Of Curious Workmanship
by Edgar G. Snow, Jr.

Chapter 12
[Insert Memorizable Quote Here]

[p.49] Mormons like quotes. We find it hard to imagine that there could ever be a gospel doctrine class without someone saying, “I have a quote from a general authority.” Not that quotes are bad, or Mormons ridiculous for liking them. Non-Mormons like quotes too, as evidenced by the quote books galore at Barnes & Noble. Quote collections are popular for many reasons, one of which is to enable someone to appear well-read. I’m not knocking quotes, mind you. Quoted quips can be delightful and should be shared.

Implied in our saying, “I have a quote,” especially with a quote from a general authority (or Hugh Nibley, Lowell Bennion, Eugene England, or any other patron latter-day saint) is that we are appealing to authority as a part of our presentation. It’s a rhetorical device. If we [p.50] quote from Mormon Doctrine, for example, we can be assured that most members of our gospel doctrine class will not challenge the statement, especially if read from a leather-bound edition, although a small minority might suspect that some of the over 1,000 errors noted in the first edition by Elder Mark E. Petersen might still be lurking in the text. (I refer to the photocopies from President McKay’s diary that have circulated for the last fifteen years memorializing that incident.) Shakespeare is easily quoted with assenting nods from the congregation, no matter what the quote is about. In fact, I’ve been tempted to quote the King (or was it the Duke?) from The Adventures of Huckleberry Finn who mangles Hamlet’s soliloquy to see if anyone in the pews was really awake.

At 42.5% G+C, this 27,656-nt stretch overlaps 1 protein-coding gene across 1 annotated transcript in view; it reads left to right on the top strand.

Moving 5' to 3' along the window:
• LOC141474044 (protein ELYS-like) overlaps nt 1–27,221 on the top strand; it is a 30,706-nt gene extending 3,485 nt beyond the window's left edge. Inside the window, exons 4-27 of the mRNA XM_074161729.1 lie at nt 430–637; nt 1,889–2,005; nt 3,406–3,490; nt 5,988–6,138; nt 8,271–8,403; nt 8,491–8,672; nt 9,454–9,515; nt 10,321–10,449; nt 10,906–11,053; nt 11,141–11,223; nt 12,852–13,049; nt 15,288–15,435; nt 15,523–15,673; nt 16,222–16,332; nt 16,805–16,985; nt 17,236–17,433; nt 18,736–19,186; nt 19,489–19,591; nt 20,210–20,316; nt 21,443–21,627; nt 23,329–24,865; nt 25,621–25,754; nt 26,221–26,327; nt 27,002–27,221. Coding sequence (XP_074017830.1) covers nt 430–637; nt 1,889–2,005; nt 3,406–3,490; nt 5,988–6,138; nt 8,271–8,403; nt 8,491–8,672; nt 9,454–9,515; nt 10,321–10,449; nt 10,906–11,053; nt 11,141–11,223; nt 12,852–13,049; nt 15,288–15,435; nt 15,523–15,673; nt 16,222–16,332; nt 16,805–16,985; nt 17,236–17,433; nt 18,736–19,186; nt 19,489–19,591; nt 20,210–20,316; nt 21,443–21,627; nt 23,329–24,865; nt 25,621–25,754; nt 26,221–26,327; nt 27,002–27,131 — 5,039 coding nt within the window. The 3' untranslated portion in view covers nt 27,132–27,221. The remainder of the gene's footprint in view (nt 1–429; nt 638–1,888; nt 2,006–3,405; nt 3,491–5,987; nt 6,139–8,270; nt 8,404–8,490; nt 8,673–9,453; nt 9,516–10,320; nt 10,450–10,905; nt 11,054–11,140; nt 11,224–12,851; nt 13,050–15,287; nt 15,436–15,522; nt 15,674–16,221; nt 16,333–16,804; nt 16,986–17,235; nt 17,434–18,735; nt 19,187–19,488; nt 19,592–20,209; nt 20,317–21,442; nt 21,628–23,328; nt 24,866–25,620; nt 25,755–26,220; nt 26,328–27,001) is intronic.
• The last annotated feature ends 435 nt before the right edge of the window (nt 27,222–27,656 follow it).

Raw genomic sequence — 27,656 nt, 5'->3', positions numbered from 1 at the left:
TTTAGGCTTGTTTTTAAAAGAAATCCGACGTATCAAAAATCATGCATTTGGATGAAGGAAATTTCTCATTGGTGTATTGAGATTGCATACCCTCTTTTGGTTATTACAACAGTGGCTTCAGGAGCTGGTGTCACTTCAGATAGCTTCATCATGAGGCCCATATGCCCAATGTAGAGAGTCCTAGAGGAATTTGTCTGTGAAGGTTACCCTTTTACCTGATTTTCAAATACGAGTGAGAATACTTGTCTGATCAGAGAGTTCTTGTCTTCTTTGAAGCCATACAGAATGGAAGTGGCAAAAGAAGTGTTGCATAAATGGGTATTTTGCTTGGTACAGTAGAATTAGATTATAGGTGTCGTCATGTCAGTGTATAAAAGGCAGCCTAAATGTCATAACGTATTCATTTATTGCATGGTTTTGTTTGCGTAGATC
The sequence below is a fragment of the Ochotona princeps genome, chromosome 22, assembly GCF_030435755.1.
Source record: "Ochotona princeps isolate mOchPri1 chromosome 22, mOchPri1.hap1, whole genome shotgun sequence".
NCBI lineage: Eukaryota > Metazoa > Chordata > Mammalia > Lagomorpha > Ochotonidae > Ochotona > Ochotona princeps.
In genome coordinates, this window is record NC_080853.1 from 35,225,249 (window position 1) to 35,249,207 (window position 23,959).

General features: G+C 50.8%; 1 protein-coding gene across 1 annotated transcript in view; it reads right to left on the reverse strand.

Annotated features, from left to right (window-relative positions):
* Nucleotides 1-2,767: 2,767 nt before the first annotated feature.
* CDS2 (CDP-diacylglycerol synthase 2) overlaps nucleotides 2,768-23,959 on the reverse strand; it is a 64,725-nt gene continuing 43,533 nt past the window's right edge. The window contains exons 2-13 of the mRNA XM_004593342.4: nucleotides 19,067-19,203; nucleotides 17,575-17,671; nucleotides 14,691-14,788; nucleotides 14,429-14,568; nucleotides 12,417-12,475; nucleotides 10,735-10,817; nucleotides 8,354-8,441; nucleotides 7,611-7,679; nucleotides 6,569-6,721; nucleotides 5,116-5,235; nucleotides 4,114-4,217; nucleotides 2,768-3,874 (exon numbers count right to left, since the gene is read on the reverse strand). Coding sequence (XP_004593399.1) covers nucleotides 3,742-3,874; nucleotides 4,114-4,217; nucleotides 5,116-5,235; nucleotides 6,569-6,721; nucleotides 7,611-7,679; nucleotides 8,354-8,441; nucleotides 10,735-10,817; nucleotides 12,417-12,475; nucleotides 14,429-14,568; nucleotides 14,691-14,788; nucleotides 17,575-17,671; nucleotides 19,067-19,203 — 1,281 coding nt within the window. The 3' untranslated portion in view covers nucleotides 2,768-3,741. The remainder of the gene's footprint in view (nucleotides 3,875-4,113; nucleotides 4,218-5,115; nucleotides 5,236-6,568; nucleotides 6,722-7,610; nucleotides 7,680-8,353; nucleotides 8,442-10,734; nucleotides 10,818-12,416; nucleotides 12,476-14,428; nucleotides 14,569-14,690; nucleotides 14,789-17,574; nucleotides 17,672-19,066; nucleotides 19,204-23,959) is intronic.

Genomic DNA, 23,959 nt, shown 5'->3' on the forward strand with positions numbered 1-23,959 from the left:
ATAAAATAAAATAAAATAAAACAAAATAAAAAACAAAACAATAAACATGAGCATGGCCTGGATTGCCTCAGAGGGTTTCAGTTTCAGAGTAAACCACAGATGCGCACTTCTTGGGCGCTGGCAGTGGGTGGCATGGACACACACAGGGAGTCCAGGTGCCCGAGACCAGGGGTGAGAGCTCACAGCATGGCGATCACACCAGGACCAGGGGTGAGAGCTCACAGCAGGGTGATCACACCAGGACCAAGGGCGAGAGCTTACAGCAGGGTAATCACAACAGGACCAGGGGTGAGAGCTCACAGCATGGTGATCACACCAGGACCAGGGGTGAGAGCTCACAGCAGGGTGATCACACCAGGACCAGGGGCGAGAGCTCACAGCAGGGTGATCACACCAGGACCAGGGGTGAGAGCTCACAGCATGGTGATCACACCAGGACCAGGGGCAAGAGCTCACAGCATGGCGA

Similarly, we Mormons like memorized texts. In fact, a memorized text is always a quote! You can even quote yourself. It’s more acceptable on paper, of course, than in a speech, since you’re probably better off not saying, ‘‘I’d now like to quote myself when I say …” Elder McConkie quoted and cited himself a lot in his books. If you publish two books at once you could get a circular footnote to yourself going that would be pretty neat, a joke between you and your editor. A friend informed me that Joseph McConkie, Elder McConkie’s son, once reprimanded a student, in a nice sort of way, [p.51] that he should stop quoting authorities so much. “It’s rabbinical,” he reportedly said, “to always feel the need to support your theological statements.” He continued, “If it’s true, just say it. Discerning people will know it.”

While I like quotes, I don’t like to memorize quotes or anything else. In fact, I know only two phone numbers: home and work. And I can’t tell you my home number without pushing number pads on an imaginary phone suspended in the air. Someone once said (I can’t remember the quote) that the mind is a room you fill with furniture you’re going to use, and the rest you put in the attic. Some people’s minds are sparsely decorated; others are filled to the brim with furniture so tightly packed you can hardly move around, covered with assorted knick-knacks from the Franklin Mint placed on doilies. The room of my mind is piled high with discarded wads of paper, a chair, and little Post-It notes telling me where to find things.

Some people think if they memorize a lot of scriptures, they “possess” knowledge, even if they have no idea what the scriptural passages mean. I would rather remember where to find what I’ve studied about the scriptures than spend time memorizing them. Others take notes at church meetings, trying to capture insights for later use. I used to think if it wasn’t worth remembering, why write it down? I’m repenting of that, [p.52] though. I, for one, favor Heber C. Kimball’s approach to quotes and memorization. When challenged once about the existence of a Bible passage he quoted in general conference, Brother Kimball replied, “If it’s not in the Bible, it should be” (see “Heber C. Kimball” entry in A Book of Mormons).